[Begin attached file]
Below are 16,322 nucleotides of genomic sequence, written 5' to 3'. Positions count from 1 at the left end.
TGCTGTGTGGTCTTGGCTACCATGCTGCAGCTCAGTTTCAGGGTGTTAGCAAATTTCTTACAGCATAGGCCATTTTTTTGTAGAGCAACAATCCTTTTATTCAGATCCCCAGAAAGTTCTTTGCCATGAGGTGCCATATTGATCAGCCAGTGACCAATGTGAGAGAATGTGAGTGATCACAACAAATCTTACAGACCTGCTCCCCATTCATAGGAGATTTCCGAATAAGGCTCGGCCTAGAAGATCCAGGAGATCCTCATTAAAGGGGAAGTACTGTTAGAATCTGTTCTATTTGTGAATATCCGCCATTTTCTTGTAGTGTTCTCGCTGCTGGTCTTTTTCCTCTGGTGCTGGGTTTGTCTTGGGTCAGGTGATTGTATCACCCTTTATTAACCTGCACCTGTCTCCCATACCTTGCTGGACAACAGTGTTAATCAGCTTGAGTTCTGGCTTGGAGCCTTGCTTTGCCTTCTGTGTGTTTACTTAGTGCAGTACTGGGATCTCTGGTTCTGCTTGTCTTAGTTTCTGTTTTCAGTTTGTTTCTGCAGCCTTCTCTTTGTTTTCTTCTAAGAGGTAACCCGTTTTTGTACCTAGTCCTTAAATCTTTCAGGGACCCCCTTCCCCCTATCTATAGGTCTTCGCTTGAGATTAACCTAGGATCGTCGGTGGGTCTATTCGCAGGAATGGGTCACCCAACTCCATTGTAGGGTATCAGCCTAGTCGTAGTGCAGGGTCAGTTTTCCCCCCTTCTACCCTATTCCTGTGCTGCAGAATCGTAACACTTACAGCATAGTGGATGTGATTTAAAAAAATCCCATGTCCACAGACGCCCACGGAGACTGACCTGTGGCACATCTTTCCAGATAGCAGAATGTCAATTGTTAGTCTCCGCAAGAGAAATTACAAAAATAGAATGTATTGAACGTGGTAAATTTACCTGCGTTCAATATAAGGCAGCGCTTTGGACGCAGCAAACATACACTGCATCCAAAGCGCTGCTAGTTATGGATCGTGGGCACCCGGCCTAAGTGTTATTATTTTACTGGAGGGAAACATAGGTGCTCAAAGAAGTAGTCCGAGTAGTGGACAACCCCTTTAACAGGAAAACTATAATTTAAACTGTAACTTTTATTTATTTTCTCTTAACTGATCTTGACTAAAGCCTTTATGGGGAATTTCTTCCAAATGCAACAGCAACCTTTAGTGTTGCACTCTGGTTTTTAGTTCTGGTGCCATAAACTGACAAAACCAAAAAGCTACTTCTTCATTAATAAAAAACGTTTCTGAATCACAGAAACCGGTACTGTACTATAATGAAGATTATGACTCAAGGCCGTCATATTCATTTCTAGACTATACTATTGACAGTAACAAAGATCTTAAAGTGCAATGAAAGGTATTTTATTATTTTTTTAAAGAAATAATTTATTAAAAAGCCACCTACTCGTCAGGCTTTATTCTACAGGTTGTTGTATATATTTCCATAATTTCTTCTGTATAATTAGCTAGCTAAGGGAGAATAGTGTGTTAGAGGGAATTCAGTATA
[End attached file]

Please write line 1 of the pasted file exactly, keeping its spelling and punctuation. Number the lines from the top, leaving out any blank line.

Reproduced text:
Below are 16,322 nucleotides of genomic sequence, written 5' to 3'. Positions count from 1 at the left end.